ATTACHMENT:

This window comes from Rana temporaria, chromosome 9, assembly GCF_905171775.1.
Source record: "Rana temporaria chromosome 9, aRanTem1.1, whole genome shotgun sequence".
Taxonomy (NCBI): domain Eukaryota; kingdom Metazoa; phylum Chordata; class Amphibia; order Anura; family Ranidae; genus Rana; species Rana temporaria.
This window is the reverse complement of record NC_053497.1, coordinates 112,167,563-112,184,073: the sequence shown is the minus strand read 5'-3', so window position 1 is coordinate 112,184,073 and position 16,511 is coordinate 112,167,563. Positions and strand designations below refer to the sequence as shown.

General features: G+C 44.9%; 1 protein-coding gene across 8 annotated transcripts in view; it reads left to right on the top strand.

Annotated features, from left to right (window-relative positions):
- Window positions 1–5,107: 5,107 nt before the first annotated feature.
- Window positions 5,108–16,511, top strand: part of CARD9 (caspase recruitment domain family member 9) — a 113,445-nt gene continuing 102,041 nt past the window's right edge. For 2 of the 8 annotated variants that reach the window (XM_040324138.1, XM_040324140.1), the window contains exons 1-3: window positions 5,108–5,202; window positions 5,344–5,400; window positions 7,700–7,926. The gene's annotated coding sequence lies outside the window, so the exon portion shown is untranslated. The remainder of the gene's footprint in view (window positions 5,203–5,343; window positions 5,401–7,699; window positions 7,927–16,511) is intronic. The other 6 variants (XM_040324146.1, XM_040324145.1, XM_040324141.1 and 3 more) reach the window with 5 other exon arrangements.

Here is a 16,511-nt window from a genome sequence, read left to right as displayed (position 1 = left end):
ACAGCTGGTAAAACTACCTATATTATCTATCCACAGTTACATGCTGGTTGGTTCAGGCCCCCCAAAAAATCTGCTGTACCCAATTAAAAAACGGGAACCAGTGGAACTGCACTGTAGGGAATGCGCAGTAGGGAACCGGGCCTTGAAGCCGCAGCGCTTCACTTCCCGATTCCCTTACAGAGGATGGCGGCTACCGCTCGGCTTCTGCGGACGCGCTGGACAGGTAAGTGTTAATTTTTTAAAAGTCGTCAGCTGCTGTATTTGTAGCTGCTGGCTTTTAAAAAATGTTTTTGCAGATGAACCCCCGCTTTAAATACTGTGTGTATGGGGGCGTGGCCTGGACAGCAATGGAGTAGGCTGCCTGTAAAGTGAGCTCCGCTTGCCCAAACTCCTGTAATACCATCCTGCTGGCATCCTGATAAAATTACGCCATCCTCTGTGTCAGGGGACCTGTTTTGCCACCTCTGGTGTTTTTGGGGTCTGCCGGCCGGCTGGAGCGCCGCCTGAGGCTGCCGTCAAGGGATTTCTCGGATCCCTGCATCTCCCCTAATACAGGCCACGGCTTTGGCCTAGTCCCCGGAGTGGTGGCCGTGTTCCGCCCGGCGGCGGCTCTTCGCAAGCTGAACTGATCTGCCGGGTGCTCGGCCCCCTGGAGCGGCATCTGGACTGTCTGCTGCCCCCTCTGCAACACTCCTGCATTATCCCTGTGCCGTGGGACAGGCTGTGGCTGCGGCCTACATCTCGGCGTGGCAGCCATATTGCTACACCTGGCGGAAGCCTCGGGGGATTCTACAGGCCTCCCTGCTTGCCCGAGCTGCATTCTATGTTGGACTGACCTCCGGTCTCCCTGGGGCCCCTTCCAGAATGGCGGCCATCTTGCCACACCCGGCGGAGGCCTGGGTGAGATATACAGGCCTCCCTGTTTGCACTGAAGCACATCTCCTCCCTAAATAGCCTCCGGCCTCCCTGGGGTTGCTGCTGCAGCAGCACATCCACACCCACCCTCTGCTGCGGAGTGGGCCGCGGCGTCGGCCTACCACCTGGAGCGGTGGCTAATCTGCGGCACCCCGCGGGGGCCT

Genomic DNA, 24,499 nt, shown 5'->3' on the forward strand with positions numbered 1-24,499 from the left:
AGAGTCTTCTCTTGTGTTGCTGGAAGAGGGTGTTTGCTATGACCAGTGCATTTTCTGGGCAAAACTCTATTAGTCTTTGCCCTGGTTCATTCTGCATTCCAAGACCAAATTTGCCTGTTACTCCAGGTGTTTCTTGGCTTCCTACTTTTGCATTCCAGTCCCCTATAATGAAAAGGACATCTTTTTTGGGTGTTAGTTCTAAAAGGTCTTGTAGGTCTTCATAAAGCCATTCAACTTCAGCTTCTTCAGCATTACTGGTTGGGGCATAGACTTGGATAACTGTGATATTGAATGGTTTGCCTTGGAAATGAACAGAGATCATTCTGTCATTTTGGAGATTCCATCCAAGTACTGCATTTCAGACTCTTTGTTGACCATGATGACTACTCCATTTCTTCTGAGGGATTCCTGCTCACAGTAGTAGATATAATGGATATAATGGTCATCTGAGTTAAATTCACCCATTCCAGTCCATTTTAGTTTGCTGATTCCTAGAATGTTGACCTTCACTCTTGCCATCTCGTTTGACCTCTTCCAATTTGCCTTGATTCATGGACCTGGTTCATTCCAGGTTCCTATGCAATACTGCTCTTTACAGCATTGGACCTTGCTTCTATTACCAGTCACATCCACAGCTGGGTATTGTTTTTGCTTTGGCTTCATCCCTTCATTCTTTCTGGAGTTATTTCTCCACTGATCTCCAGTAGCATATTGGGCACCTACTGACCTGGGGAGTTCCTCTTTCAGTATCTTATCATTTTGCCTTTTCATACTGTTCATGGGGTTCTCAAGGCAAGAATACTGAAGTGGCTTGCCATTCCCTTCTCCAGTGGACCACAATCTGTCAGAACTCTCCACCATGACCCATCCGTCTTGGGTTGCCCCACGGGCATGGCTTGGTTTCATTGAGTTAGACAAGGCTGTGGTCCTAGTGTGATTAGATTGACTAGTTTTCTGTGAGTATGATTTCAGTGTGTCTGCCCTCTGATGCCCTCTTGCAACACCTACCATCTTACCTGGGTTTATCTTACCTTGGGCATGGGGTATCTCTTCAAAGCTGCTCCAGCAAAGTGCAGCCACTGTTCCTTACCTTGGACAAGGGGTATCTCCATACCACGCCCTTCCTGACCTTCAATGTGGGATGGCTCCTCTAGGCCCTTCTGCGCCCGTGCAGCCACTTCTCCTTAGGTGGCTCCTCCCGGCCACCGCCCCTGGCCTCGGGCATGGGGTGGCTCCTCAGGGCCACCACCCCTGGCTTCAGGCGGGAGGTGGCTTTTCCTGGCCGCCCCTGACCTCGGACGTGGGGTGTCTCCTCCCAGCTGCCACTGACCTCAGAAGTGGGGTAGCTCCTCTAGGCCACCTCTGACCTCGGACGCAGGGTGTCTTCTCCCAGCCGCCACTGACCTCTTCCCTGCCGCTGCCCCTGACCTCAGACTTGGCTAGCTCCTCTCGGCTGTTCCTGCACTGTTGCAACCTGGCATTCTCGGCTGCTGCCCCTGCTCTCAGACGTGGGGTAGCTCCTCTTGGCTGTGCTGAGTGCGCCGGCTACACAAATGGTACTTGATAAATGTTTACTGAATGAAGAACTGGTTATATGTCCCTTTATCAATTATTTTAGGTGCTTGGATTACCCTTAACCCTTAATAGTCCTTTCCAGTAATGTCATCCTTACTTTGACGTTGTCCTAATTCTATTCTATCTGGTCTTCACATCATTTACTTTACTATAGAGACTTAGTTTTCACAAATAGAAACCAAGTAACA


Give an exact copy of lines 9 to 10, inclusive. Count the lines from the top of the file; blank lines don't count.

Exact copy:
Here is a 16,511-nt window from a genome sequence, read left to right as displayed (position 1 = left end):
ACAGCTGGTAAAACTACCTATATTATCTATCCACAGTTACATGCTGGTTGGTTCAGGCCCCCCAAAAAATCTGCTGTACCCAATTAAAAAACGGGAACCAGTGGAACTGCACTGTAGGGAATGCGCAGTAGGGAACCGGGCCTTGAAGCCGCAGCGCTTCACTTCCCGATTCCCTTACAGAGGATGGCGGCTACCGCTCGGCTTCTGCGGACGCGCTGGACAGGTAAGTGTTAATTTTTTAAAAGTCGTCAGCTGCTGTATTTGTAGCTGCTGGCTTTTAAAAAATGTTTTTGCAGATGAACCCCCGCTTTAAATACTGTGTGTATGGGGGCGTGGCCTGGACAGCAATGGAGTAGGCTGCCTGTAAAGTGAGCTCCGCTTGCCCAAACTCCTGTAATACCATCCTGCTGGCATCCTGATAAAATTACGCCATCCTCTGTGTCAGGGGACCTGTTTTGCCACCTCTGGTGTTTTTGGGGTCTGCCGGCCGGCTGGAGCGCCGCCTGAGGCTGCCGTCAAGGGATTTCTCGGATCCCTGCATCTCCCCTAATACAGGCCACGGCTTTGGCCTAGTCCCCGGAGTGGTGGCCGTGTTCCGCCCGGCGGCGGCTCTTCGCAAGCTGAACTGATCTGCCGGGTGCTCGGCCCCCTGGAGCGGCATCTGGACTGTCTGCTGCCCCCTCTGCAACACTCCTGCATTATCCCTGTGCCGTGGGACAGGCTGTGGCTGCGGCCTACATCTCGGCGTGGCAGCCATATTGCTACACCTGGCGGAAGCCTCGGGGGATTCTACAGGCCTCCCTGCTTGCCCGAGCTGCATTCTATGTTGGACTGACCTCCGGTCTCCCTGGGGCCCCTTCCAGAATGGCGGCCATCTTGCCACACCCGGCGGAGGCCTGGGTGAGATATACAGGCCTCCCTGTTTGCACTGAAGCACATCTCCTCCCTAAATAGCCTCCGGCCTCCCTGGGGTTGCTGCTGCAGCAGCACATCCACACCCACCCTCTGCTGCGGAGTGGGCCGCGGCGTCGGCCTACCACCTGGAGCGGTGGCTAATCTGCGGCACCCCGCGGGGGCCT